FORT SILL, Okla. - Surrounded by the Wichita Mountains and vast plains of Southwest Oklahoma, members of the 1st Battalion, 160th Field Artillery Regiment and Charlie Company, 1st Battalion, 244th Aviation Regiment conducted air assault training at Fort Sill in Lawton, Oklahoma Saturday.

This training is comprised of artillery maneuvers and sling load operations, which involves attaching an external load to an airborne helicopter and transporting said load to a different location.

"Today we are doing something a little different," said 1st Lt. Joel Yearous, executive officer of Alpha Battery, 1st Battalion, 160th Field Artillery Regiment. "We are doing air assault and table six certifications; a sequence of fire missions to train our gun sections and certify our gun chiefs."

Teams of Soldiers from the 160th worked together to properly secure their weapons system, a Howitzer, with a series of chains and harnesses, so an inbound Black Hawk helicopter with the 1/244th Aviation can retrieve it. Each load must be inspected and deemed safe for transport.

Once inspections are complete, a Soldier manually hooks the Howitzer to the helicopter while it hovers overhead. Once the load is attached to the belly of the aircraft, the helicopter hauls it away and heads to its predetermined destination.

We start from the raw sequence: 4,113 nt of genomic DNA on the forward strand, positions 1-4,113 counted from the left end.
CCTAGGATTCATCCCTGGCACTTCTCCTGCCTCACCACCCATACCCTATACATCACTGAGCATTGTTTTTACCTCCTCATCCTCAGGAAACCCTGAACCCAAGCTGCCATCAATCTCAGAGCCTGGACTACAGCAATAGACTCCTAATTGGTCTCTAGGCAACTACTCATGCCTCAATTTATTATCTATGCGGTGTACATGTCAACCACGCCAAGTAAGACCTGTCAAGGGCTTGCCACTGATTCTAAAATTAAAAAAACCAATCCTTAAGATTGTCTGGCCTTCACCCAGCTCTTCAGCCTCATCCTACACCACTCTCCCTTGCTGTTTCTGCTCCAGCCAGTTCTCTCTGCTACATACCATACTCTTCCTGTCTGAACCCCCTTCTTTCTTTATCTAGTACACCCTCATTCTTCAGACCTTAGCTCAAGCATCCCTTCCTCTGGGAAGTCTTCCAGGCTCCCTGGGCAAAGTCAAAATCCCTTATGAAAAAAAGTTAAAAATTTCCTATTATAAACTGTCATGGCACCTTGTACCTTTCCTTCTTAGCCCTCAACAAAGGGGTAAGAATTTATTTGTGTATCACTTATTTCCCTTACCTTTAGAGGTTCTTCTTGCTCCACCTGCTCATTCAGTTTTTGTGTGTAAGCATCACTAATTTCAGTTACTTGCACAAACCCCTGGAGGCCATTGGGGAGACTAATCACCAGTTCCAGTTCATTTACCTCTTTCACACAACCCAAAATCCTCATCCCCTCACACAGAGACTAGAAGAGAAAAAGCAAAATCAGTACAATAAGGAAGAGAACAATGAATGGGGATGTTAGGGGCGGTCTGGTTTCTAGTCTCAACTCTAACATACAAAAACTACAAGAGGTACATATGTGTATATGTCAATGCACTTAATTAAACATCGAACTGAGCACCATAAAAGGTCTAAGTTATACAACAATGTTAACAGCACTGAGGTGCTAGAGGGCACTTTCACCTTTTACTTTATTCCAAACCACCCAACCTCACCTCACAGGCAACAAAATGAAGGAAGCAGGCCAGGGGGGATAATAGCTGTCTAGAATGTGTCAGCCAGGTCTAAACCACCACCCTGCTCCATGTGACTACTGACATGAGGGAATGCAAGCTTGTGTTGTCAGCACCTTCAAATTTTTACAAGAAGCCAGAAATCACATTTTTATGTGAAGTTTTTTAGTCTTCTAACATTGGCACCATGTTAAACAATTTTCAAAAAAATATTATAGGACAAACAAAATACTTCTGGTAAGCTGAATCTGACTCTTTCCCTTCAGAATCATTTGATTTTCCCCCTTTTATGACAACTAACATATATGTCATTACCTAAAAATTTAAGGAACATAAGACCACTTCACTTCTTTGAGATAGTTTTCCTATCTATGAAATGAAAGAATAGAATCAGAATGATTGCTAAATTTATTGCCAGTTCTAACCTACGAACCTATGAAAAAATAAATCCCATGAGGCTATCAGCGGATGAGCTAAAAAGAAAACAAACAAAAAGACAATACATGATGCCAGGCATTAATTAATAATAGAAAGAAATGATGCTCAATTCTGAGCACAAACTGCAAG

The Howitzer destination is several miles across Fort Sill, where soldiers with the 160th wait for its arrival.

"The training is definitely good for us," Yearous said. "It's a challenge with a lot more moving pieces. It's also fun for everyone involved to do something different. Aviation [Soldiers] were pretty excited to train with us."

Once the Black Hawk dropped the Howitzer at the predetermined landing zone, the gun sections and gun chiefs prepared for their fire missions.

Factoring in things such as wind speed, temperature and difference in elevation, targets are determined for firing upon. Once the targets are determined, it's time to "put steel on Lucille," as Yearous put it, where they fire their artillery rounds.

At the end of the firing mission, the weapons are rigged up to the helicopters and flown back to its original location.

The seamless and mathematical execution of these exercises continues to demonstrate the long-lasting reputation of talent and professionalism of the 45th Infantry Brigade Combat team and 90th Troop Command's aviation units.

Even after the long and arduous mission placed before them, the Soldiers slept in high spirits beneath the stars on the cold and windy Oklahoma landscape.

"Morale is high," Yearous said. "We are used to staying out in the field, so this is nothing to us."